I was from, if I was acquainted with any news, where bound to, and finally my name. 'Stop, Mister! why, I guess now you be coming from the new State?' 'No, sir.' 'Why, then, I guess as how you be coming from Kentuck?' 'No, sir.' 'Oh, why, then, pray now where might you be coming from?' 'From the low country.' 'Why, you must have heard all the news, then; pray now, Mister, what might the price of bacon be in those parts?' 'Upon my word, my friend, I can't inform you.' 'Ay, ay; I see, Mister, you be'ent one of us. Pray now, Mister, what might your name be?'"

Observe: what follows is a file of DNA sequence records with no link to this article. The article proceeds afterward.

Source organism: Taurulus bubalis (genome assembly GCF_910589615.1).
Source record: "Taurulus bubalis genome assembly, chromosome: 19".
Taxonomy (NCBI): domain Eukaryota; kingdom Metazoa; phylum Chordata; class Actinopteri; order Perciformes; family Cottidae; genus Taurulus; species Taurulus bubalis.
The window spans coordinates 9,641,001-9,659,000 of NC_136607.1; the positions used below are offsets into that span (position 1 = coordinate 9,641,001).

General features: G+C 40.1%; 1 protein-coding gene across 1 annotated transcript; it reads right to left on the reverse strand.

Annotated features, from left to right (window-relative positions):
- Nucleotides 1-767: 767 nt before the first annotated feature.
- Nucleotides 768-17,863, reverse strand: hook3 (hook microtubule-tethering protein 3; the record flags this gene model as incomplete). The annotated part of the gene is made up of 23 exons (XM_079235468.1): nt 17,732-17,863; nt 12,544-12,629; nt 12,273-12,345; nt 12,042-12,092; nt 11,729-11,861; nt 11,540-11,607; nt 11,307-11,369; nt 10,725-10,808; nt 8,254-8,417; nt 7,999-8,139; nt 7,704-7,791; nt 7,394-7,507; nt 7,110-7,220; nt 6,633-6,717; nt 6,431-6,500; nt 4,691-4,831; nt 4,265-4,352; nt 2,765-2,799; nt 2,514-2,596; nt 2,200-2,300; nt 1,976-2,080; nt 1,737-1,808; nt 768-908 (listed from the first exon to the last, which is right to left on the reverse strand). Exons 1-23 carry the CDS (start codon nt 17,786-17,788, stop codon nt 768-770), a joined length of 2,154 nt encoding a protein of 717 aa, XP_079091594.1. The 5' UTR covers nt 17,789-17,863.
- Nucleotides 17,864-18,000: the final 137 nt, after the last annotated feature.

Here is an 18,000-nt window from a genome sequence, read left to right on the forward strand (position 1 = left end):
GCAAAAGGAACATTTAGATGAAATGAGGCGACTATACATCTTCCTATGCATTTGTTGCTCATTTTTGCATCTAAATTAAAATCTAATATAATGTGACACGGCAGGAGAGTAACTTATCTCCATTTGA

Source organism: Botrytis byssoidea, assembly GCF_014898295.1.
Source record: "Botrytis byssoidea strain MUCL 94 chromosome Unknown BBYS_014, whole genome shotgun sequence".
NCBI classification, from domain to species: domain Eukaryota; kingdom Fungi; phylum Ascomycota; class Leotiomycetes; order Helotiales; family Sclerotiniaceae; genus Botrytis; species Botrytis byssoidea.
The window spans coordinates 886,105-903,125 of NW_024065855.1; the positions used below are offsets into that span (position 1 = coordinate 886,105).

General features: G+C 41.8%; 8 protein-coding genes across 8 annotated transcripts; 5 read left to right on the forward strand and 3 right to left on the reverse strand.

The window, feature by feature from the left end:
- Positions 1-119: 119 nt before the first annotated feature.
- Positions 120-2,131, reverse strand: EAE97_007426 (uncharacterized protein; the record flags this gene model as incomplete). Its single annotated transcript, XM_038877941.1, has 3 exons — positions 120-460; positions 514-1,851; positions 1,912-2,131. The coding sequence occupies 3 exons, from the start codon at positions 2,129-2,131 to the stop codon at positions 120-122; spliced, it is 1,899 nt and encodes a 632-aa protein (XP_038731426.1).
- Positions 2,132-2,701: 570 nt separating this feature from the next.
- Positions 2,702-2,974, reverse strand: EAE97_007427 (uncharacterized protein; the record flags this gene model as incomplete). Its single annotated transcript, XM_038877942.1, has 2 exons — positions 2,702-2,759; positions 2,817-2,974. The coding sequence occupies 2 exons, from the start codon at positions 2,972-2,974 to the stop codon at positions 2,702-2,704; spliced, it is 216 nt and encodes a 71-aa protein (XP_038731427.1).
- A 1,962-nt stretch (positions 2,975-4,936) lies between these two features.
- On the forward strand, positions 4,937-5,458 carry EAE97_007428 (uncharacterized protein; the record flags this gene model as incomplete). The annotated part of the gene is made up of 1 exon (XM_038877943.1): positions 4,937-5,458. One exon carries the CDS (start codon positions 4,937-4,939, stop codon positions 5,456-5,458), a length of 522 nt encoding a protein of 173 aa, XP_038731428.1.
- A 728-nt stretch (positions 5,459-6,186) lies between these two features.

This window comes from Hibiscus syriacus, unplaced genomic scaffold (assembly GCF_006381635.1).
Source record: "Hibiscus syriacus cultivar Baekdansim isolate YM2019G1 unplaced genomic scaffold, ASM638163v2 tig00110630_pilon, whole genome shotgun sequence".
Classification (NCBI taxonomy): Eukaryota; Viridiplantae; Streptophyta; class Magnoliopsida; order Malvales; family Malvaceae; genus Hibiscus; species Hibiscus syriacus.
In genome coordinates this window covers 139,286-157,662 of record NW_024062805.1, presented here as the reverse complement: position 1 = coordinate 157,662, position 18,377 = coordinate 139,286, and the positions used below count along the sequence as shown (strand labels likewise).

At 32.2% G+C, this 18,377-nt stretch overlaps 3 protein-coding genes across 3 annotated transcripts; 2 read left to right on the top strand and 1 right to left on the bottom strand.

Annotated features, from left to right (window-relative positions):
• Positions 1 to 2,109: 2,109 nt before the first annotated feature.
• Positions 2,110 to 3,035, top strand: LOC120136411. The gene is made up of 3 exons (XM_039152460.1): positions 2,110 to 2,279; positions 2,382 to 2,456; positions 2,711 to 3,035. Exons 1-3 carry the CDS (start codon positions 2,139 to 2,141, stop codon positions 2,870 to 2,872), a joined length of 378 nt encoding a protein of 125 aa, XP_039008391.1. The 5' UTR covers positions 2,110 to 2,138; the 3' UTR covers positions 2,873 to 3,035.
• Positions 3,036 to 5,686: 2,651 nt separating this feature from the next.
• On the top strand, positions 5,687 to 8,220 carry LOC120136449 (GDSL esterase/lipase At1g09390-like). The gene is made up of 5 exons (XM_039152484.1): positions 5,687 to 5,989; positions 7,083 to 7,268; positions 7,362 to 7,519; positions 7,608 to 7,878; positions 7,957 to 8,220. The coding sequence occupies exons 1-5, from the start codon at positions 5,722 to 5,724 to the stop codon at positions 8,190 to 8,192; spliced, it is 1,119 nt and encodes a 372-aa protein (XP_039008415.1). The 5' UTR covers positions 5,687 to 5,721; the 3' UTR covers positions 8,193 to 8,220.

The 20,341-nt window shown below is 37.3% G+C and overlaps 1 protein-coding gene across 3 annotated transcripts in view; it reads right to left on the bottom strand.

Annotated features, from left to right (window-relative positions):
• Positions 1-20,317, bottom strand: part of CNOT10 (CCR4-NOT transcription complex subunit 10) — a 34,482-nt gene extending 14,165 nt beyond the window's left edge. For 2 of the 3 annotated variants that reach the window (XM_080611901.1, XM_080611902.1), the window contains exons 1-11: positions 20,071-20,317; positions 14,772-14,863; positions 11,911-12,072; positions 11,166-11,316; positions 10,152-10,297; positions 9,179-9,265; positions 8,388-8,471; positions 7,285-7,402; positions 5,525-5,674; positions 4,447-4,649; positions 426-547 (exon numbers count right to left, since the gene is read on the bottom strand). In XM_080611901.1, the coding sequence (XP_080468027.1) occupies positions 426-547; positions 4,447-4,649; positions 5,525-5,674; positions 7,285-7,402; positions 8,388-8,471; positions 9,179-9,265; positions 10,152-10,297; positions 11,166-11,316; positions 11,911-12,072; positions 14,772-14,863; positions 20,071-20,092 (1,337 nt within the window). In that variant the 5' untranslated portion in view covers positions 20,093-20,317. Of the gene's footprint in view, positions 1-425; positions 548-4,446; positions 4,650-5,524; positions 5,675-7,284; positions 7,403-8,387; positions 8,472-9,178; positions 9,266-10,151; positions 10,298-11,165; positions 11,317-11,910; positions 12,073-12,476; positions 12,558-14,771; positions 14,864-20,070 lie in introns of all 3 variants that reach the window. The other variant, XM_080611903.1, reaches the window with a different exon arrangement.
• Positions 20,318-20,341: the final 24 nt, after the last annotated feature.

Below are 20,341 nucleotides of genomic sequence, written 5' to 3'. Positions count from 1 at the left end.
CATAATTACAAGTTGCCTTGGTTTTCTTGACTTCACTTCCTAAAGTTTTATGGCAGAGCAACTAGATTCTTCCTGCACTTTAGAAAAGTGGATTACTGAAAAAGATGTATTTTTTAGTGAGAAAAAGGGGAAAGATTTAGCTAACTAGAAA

Almost every writer spoke with annoyance of the inquisitorial habits of New England and the impertinence of American curiosity. Complaints so common could hardly have lacked foundation, yet the Americans as a people were never loquacious, but inclined to be somewhat reserved, and they could not recognize the accuracy of the description. President Dwight repeatedly expressed astonishment at the charge, and asserted that in his large experience it had no foundation. Forty years later, Charles Dickens found complaint with Americans for taciturnity. Equally strange to modern experience were the continual complaints in books of travel that loungers and loafers, idlers of every description, infested the taverns, and annoyed respectable travellers both native and foreign. Idling seemed to be considered a popular vice, and was commonly associated with tippling. So completely did the practice disappear in the course of another generation that it